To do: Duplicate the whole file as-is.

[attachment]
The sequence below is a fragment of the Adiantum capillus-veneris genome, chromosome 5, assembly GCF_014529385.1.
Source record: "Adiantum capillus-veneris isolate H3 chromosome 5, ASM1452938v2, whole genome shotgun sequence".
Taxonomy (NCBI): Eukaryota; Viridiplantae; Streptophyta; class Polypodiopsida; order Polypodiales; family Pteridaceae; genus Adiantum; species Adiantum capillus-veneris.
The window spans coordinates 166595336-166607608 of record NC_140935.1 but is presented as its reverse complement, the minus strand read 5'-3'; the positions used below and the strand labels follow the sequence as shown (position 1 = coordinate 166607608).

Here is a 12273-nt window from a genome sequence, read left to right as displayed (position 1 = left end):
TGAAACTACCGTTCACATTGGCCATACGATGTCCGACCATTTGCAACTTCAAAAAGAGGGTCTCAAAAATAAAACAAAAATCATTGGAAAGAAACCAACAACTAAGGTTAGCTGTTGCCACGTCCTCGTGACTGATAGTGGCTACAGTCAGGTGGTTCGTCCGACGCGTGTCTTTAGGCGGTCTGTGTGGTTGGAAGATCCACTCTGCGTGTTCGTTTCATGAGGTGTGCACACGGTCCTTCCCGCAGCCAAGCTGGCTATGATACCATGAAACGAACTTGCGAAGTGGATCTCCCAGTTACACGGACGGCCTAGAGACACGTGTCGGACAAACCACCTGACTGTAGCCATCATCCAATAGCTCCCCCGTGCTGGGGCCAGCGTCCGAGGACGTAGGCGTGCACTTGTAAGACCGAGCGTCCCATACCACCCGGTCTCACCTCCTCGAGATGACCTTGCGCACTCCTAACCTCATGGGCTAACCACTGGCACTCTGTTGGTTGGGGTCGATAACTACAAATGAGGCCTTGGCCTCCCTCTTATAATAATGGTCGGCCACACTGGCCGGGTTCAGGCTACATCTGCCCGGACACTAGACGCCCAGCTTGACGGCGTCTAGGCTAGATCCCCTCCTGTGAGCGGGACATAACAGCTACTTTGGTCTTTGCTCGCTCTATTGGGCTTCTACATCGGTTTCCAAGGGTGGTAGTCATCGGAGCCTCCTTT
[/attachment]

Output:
The sequence below is a fragment of the Adiantum capillus-veneris genome, chromosome 5, assembly GCF_014529385.1.
Source record: "Adiantum capillus-veneris isolate H3 chromosome 5, ASM1452938v2, whole genome shotgun sequence".
Taxonomy (NCBI): Eukaryota; Viridiplantae; Streptophyta; class Polypodiopsida; order Polypodiales; family Pteridaceae; genus Adiantum; species Adiantum capillus-veneris.
The window spans coordinates 166595336-166607608 of record NC_140935.1 but is presented as its reverse complement, the minus strand read 5'-3'; the positions used below and the strand labels follow the sequence as shown (position 1 = coordinate 166607608).

Here is a 12273-nt window from a genome sequence, read left to right as displayed (position 1 = left end):
TGAAACTACCGTTCACATTGGCCATACGATGTCCGACCATTTGCAACTTCAAAAAGAGGGTCTCAAAAATAAAACAAAAATCATTGGAAAGAAACCAACAACTAAGGTTAGCTGTTGCCACGTCCTCGTGACTGATAGTGGCTACAGTCAGGTGGTTCGTCCGACGCGTGTCTTTAGGCGGTCTGTGTGGTTGGAAGATCCACTCTGCGTGTTCGTTTCATGAGGTGTGCACACGGTCCTTCCCGCAGCCAAGCTGGCTATGATACCATGAAACGAACTTGCGAAGTGGATCTCCCAGTTACACGGACGGCCTAGAGACACGTGTCGGACAAACCACCTGACTGTAGCCATCATCCAATAGCTCCCCCGTGCTGGGGCCAGCGTCCGAGGACGTAGGCGTGCACTTGTAAGACCGAGCGTCCCATACCACCCGGTCTCACCTCCTCGAGATGACCTTGCGCACTCCTAACCTCATGGGCTAACCACTGGCACTCTGTTGGTTGGGGTCGATAACTACAAATGAGGCCTTGGCCTCCCTCTTATAATAATGGTCGGCCACACTGGCCGGGTTCAGGCTACATCTGCCCGGACACTAGACGCCCAGCTTGACGGCGTCTAGGCTAGATCCCCTCCTGTGAGCGGGACATAACAGCTACTTTGGTCTTTGCTCGCTCTATTGGGCTTCTACATCGGTTTCCAAGGGTGGTAGTCATCGGAGCCTCCTTT